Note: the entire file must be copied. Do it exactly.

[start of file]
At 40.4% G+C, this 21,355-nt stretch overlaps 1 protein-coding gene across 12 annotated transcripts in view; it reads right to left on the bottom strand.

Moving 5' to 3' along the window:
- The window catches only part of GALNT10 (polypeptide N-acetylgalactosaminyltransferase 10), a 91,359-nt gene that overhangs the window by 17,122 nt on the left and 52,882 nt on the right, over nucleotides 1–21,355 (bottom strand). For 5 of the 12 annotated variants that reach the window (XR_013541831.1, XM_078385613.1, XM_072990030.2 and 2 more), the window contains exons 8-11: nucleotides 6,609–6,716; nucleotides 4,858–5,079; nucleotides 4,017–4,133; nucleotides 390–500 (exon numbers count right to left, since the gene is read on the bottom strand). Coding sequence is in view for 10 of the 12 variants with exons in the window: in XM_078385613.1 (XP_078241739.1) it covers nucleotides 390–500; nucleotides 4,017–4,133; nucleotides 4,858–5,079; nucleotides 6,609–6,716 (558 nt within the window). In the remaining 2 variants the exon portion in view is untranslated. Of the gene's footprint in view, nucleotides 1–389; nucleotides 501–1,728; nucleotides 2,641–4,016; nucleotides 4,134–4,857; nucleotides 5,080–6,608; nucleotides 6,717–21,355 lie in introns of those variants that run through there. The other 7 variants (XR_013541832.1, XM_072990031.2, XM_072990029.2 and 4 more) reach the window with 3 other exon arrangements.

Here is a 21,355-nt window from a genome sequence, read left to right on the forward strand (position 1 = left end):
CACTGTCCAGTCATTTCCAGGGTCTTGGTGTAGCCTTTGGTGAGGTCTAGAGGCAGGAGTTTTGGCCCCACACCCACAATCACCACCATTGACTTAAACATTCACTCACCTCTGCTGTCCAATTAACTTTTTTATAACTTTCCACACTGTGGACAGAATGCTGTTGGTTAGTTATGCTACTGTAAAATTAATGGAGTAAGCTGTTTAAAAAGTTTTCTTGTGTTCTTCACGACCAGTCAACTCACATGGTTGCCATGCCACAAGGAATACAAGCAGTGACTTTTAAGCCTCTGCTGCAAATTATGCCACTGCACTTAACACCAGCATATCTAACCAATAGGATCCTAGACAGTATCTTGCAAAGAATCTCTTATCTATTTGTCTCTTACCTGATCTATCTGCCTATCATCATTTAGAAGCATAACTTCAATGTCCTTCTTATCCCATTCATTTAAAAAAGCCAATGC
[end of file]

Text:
At 40.4% G+C, this 21,355-nt stretch overlaps 1 protein-coding gene across 12 annotated transcripts in view; it reads right to left on the bottom strand.

Moving 5' to 3' along the window:
- The window catches only part of GALNT10 (polypeptide N-acetylgalactosaminyltransferase 10), a 91,359-nt gene that overhangs the window by 17,122 nt on the left and 52,882 nt on the right, over nucleotides 1–21,355 (bottom strand). For 5 of the 12 annotated variants that reach the window (XR_013541831.1, XM_078385613.1, XM_072990030.2 and 2 more), the window contains exons 8-11: nucleotides 6,609–6,716; nucleotides 4,858–5,079; nucleotides 4,017–4,133; nucleotides 390–500 (exon numbers count right to left, since the gene is read on the bottom strand). Coding sequence is in view for 10 of the 12 variants with exons in the window: in XM_078385613.1 (XP_078241739.1) it covers nucleotides 390–500; nucleotides 4,017–4,133; nucleotides 4,858–5,079; nucleotides 6,609–6,716 (558 nt within the window). In the remaining 2 variants the exon portion in view is untranslated. Of the gene's footprint in view, nucleotides 1–389; nucleotides 501–1,728; nucleotides 2,641–4,016; nucleotides 4,134–4,857; nucleotides 5,080–6,608; nucleotides 6,717–21,355 lie in introns of those variants that run through there. The other 7 variants (XR_013541832.1, XM_072990031.2, XM_072990029.2 and 4 more) reach the window with 3 other exon arrangements.

Here is a 21,355-nt window from a genome sequence, read left to right on the forward strand (position 1 = left end):
CACTGTCCAGTCATTTCCAGGGTCTTGGTGTAGCCTTTGGTGAGGTCTAGAGGCAGGAGTTTTGGCCCCACACCCACAATCACCACCATTGACTTAAACATTCACTCACCTCTGCTGTCCAATTAACTTTTTTATAACTTTCCACACTGTGGACAGAATGCTGTTGGTTAGTTATGCTACTGTAAAATTAATGGAGTAAGCTGTTTAAAAAGTTTTCTTGTGTTCTTCACGACCAGTCAACTCACATGGTTGCCATGCCACAAGGAATACAAGCAGTGACTTTTAAGCCTCTGCTGCAAATTATGCCACTGCACTTAACACCAGCATATCTAACCAATAGGATCCTAGACAGTATCTTGCAAAGAATCTCTTATCTATTTGTCTCTTACCTGATCTATCTGCCTATCATCATTTAGAAGCATAACTTCAATGTCCTTCTTATCCCATTCATTTAAAAAAGCCAATGC